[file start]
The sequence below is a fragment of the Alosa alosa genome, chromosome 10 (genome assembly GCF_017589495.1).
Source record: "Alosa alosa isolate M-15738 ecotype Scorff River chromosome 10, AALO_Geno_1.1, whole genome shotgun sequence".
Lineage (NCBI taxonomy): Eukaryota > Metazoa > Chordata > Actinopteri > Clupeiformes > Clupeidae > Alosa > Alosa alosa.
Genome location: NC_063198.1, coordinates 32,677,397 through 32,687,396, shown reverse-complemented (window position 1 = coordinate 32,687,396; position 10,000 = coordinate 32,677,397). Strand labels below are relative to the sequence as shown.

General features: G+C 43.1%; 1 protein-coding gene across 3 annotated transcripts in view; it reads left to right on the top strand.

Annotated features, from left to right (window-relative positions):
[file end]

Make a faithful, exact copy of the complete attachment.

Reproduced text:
The sequence below is a fragment of the Alosa alosa genome, chromosome 10 (genome assembly GCF_017589495.1).
Source record: "Alosa alosa isolate M-15738 ecotype Scorff River chromosome 10, AALO_Geno_1.1, whole genome shotgun sequence".
Lineage (NCBI taxonomy): Eukaryota > Metazoa > Chordata > Actinopteri > Clupeiformes > Clupeidae > Alosa > Alosa alosa.
Genome location: NC_063198.1, coordinates 32,677,397 through 32,687,396, shown reverse-complemented (window position 1 = coordinate 32,687,396; position 10,000 = coordinate 32,677,397). Strand labels below are relative to the sequence as shown.

General features: G+C 43.1%; 1 protein-coding gene across 3 annotated transcripts in view; it reads left to right on the top strand.

Annotated features, from left to right (window-relative positions):